Sunday, April 29, 2012

GARDENS OF DEMOCRACY

These two young men -- co-authors of two new books -- rank right behind E.F. Schumacher with their thoughts and ideas in critique of what is wrong today. And whether you are an American or not, ideas of this caliber are always valuable and always in vogue.


Eric Liu is an author, educator, and civic entrepreneur. Eric co-authored The True Patriot with Nick Hanauer, and together the two have created the True Patriot Network to advance the book's ideals of progressive patriotism.  His first book, The Accidental Asian: Notes of a Native Speaker, was a New York Times Notable Book featured in the PBS documentary “Matters of Race." He is also the author of Guiding Lights: How to Mentor – and Find Life’s Purpose, the Official Book of National Mentoring Month, and is founder of the Guiding Lights Network, an organization dedicated to promoting great citizenship. His book Imagination First, co-authored with Scott Noppe-Brandon of the Lincoln Center Institute, explores ways to unlock imagination in education, politics, business and the arts. Eric and Nick Hanauer have also co-authored the newly released book The Gardens of Democracy.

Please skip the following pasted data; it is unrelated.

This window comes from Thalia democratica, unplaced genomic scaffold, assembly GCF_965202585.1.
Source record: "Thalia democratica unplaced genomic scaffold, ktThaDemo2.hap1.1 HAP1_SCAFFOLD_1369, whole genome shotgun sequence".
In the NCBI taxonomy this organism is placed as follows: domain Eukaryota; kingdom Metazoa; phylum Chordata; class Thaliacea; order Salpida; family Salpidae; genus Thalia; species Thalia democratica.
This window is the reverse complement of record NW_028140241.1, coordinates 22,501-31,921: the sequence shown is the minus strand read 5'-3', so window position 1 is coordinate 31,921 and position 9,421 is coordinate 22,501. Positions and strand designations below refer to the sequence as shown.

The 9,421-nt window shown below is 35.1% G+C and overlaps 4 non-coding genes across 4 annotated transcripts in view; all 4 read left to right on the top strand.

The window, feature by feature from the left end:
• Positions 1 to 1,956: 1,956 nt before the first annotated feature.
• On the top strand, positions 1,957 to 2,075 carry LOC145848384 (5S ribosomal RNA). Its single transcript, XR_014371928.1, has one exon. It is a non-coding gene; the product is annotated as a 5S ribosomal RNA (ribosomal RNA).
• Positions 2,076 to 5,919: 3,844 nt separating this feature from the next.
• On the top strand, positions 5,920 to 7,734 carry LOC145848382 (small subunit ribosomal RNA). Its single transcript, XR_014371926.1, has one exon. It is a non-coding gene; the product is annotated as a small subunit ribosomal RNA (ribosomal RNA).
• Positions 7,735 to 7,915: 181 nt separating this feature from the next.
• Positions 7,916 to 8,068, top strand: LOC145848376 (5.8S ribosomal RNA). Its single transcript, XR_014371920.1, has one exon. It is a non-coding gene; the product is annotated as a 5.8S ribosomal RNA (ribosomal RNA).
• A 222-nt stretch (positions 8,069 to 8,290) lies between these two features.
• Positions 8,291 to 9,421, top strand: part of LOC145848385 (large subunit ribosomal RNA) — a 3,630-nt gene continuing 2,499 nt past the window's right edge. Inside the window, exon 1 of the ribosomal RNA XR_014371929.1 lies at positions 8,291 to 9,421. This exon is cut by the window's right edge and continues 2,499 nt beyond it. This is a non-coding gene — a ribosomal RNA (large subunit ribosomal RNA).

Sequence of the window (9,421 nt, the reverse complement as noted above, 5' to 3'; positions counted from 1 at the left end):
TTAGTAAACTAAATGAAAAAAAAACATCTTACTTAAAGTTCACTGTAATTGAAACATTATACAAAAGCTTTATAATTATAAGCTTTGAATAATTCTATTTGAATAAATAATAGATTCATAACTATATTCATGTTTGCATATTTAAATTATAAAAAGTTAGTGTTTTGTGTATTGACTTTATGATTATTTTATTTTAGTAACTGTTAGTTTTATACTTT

Eric served as a White House speechwriter for President Bill Clinton and later as the President's deputy domestic policy adviser. After the White House, he was an executive at the digital media company RealNetworks. In 2002 he was named one of the World Economic Forum's Global Leaders of Tomorrow. He is a columnist for TIME.com 
@ericpliu 



Nick Hanauer is a Seattle-based entrepreneur and venture capitalist. His business accomplishments include founding aQuantive, Inc. which was purchased by Microsoft in 2007 (the largest acquisition in Microsoft history), early investment and board advisement to amazon.com, founding gear.com, and key management roles and investments in companies too numerous to list. Nick is actively involved in the Seattle community and Washington State's public education system. He co-founded the League of Education Voters and serves on the boards of the Cascade Land Conservancy, The University of Arizona's Mount Lemmon Science Center and the Biosphere2 climate research project. Nick is co-author of The True Patriot, an acclaimed work that presents a forward-looking, progressive definition of American patriotism. In 2007 he and co-author Eric Liu founded The True Patriot Network to advance the book's ideals. Nick and Eric Liu have also co-authored the recently released book The Gardens of Democracy.